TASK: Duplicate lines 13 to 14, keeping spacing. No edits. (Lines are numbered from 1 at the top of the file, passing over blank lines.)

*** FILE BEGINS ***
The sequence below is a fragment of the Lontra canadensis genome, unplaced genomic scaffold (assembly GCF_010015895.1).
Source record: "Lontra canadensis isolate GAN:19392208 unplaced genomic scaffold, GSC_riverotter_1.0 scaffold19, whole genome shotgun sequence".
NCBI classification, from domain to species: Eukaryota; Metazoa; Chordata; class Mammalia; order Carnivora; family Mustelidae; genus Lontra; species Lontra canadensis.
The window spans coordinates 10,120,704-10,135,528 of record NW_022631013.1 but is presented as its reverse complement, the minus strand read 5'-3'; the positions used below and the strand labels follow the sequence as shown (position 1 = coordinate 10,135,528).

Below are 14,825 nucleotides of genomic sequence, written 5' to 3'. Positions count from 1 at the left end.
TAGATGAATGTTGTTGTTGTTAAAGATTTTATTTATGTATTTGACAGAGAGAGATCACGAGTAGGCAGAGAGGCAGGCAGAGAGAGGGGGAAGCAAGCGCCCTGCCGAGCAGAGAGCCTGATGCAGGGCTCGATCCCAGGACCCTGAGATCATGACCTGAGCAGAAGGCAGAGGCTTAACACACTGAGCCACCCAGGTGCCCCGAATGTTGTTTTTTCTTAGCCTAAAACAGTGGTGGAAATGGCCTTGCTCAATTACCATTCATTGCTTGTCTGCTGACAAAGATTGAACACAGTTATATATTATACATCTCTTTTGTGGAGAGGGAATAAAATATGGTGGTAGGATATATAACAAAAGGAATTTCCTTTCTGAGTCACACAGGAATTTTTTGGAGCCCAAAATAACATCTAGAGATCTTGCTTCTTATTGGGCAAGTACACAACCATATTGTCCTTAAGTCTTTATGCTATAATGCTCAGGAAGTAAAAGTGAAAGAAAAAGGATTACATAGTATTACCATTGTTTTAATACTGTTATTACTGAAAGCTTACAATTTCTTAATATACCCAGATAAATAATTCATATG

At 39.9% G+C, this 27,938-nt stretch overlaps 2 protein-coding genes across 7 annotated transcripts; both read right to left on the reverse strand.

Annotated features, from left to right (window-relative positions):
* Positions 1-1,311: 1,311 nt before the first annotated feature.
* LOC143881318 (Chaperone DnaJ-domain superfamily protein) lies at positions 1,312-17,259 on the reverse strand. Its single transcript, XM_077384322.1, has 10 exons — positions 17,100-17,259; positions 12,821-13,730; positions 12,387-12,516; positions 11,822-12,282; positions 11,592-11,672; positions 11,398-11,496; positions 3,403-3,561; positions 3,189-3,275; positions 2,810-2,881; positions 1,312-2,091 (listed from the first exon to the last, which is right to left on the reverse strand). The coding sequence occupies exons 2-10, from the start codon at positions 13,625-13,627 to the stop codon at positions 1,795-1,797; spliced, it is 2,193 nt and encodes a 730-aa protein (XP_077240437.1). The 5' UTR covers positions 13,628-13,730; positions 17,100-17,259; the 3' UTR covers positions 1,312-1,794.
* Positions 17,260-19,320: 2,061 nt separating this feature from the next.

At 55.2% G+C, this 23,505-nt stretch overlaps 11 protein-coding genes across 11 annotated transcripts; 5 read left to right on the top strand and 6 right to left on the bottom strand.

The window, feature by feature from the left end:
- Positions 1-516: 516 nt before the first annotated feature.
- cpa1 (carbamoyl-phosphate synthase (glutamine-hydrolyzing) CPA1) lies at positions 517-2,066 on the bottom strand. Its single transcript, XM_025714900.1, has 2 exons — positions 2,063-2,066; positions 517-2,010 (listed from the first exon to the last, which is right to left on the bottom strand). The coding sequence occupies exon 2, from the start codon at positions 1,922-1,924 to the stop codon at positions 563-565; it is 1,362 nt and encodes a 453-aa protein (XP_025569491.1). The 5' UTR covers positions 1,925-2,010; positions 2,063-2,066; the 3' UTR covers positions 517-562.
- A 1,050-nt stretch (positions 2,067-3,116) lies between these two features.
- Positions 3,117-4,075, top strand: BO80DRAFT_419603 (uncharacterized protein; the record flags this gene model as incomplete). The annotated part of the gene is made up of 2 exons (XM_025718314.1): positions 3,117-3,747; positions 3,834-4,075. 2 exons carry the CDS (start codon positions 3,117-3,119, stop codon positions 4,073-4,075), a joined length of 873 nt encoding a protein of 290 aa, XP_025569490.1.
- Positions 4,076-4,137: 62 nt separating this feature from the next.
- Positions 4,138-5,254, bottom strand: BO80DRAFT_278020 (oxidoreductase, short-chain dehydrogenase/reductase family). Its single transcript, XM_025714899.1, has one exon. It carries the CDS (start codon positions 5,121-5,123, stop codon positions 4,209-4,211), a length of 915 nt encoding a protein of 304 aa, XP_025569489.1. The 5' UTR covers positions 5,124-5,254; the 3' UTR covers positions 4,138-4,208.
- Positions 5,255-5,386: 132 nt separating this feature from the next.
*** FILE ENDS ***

The window, feature by feature from the left end:
- Positions 1-516: 516 nt before the first annotated feature.